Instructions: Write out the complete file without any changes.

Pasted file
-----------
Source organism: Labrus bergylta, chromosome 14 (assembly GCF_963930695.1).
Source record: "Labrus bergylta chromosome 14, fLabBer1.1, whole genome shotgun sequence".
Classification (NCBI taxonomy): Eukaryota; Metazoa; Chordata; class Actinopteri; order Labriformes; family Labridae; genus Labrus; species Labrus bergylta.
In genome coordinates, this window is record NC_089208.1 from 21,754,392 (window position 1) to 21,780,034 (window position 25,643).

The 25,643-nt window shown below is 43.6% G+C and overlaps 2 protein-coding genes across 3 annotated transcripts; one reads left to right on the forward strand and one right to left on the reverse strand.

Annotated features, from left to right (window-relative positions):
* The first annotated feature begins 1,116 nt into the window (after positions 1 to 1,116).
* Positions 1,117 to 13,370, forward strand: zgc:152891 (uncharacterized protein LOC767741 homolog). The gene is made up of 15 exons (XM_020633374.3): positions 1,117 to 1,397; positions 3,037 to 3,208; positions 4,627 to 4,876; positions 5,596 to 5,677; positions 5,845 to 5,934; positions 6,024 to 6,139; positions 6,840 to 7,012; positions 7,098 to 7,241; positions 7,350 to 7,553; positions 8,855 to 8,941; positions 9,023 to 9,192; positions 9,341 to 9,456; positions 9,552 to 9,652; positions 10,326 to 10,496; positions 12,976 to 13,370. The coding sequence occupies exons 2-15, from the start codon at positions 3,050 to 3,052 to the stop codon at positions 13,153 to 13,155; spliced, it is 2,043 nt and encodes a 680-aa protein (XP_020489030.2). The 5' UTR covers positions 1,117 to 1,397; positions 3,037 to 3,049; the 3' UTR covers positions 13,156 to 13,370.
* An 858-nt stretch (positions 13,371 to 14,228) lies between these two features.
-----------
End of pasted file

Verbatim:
Source organism: Labrus bergylta, chromosome 14 (assembly GCF_963930695.1).
Source record: "Labrus bergylta chromosome 14, fLabBer1.1, whole genome shotgun sequence".
Classification (NCBI taxonomy): Eukaryota; Metazoa; Chordata; class Actinopteri; order Labriformes; family Labridae; genus Labrus; species Labrus bergylta.
In genome coordinates, this window is record NC_089208.1 from 21,754,392 (window position 1) to 21,780,034 (window position 25,643).

The 25,643-nt window shown below is 43.6% G+C and overlaps 2 protein-coding genes across 3 annotated transcripts; one reads left to right on the forward strand and one right to left on the reverse strand.

Annotated features, from left to right (window-relative positions):
* The first annotated feature begins 1,116 nt into the window (after positions 1 to 1,116).
* Positions 1,117 to 13,370, forward strand: zgc:152891 (uncharacterized protein LOC767741 homolog). The gene is made up of 15 exons (XM_020633374.3): positions 1,117 to 1,397; positions 3,037 to 3,208; positions 4,627 to 4,876; positions 5,596 to 5,677; positions 5,845 to 5,934; positions 6,024 to 6,139; positions 6,840 to 7,012; positions 7,098 to 7,241; positions 7,350 to 7,553; positions 8,855 to 8,941; positions 9,023 to 9,192; positions 9,341 to 9,456; positions 9,552 to 9,652; positions 10,326 to 10,496; positions 12,976 to 13,370. The coding sequence occupies exons 2-15, from the start codon at positions 3,050 to 3,052 to the stop codon at positions 13,153 to 13,155; spliced, it is 2,043 nt and encodes a 680-aa protein (XP_020489030.2). The 5' UTR covers positions 1,117 to 1,397; positions 3,037 to 3,049; the 3' UTR covers positions 13,156 to 13,370.
* An 858-nt stretch (positions 13,371 to 14,228) lies between these two features.